Dublin: George Herbert, 1854.
2nd Edition. Hardcover. 8vo - over 7¾ - 9¾" tall. Very Good. Item #003108
8vo (mm). viii, 104 pp., including half-title and 7 plates. [Bound with:] GALL, James. An Easy Guide to the Constellations; with a miniature atlas of the stars. Edinburgh / London: Gall and Inglis / Houlston and Wright, [1855?]. 52 pp., 12 plates, including 25 maps and key plates of the constellations some printed double-sided and in blue, some within the pagination. Pages uncut. Two works in one volume. Contemporary half calf over marbled boards, gilt-lettered spine label (extremities rubbed, spine ends chipped with loss, joints cracked and upper board almost detached, corners scuffed and bumped). Internally generally clean and fresh, with just a bit of marginal dust-soiling and occasional spotting. ----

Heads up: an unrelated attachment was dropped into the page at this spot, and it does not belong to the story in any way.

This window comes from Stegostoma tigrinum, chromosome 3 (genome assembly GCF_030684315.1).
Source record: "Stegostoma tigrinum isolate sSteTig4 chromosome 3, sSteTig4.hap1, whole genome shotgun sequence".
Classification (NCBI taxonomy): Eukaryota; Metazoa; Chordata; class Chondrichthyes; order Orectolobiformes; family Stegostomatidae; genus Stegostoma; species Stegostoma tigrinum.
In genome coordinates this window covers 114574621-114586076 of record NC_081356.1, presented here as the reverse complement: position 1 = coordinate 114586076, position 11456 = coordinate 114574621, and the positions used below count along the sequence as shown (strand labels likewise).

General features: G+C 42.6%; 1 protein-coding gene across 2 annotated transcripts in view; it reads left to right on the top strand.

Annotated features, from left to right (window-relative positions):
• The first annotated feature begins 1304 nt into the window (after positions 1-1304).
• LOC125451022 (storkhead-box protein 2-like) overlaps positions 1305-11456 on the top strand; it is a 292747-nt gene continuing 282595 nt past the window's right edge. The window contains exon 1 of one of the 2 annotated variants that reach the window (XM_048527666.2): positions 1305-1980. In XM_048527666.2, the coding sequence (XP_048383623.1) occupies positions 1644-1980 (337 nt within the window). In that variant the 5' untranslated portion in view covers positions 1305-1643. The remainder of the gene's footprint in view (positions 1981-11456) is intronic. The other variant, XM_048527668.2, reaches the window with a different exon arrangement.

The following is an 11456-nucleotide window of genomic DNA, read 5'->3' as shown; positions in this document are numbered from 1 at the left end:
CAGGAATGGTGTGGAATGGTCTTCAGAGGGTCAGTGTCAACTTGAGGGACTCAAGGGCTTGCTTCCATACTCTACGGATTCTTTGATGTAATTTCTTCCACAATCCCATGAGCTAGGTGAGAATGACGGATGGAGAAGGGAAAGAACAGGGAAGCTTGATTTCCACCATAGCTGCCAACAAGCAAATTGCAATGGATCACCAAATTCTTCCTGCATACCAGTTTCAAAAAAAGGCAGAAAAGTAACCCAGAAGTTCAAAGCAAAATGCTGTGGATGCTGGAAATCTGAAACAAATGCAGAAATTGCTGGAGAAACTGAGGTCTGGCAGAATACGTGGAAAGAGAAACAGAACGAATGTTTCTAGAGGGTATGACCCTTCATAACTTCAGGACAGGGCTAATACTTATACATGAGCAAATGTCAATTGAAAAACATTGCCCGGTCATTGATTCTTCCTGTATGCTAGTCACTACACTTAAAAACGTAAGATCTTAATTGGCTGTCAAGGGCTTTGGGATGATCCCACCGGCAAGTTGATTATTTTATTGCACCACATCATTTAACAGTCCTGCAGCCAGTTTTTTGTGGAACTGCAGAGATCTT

Two popular-science books on the moon and the stars (for second work). The book by the Irish theologian and astronomer Josiah Crampton is of particular interest as it contains a few plates showing rather fictive lunar scenery among them one of a "crater" having a brick-walled plain with a central brick-peak (plate V). At the time when Crampton was finishing his book, another astronomer, James Nasmyth, was working on the fundamental problem to transform the telescopic 'bird-eye' views to reasonable moonscapes, "a fact that is brought into relief in a letter to Josiah Crampton... Upon receiving a gift-copy of Crampton's book, and seeing therein the ways in which he depicted hypothetical views of someone standing upon the moon's surface ... Nasmyth wrote: I am glad to observe you have made an attempt to realize lunar landscape and scenery, as it would appear were we 'there to see.' I also have done something in this way. I cannot imagine any subject more glorious to feast the mind's eye upon, than to wander, in thought, amid the fearfully grand scenery in the moon; and any one who is artist enough can do so, from what is revealed to us by the telescope; in fact, this is to me the chief charm of the pursuit---not an indulgence of 'mere wild fancy', but a most legitimate exercise of the reason, and most legitimate powers of the imagination... Although Nasmyth is referring to his own moonscapes in praise of Crampton's, Nasmyth's insistence on their legitimacy extends to his photographs published in 1874, as well. In that work, he also contends that his photographic depictions of lunar landscapes are not mere fantasy, or what we might today call, science fiction." (Carmen P. Gonzalez, Selene's Two Faces: From the Daguerreotype to Spacecraft Imaging: A History of the Visualization of the Moon, Brill, Leiden, 2018, p. 168-69) - Visit our website for additional images and information.
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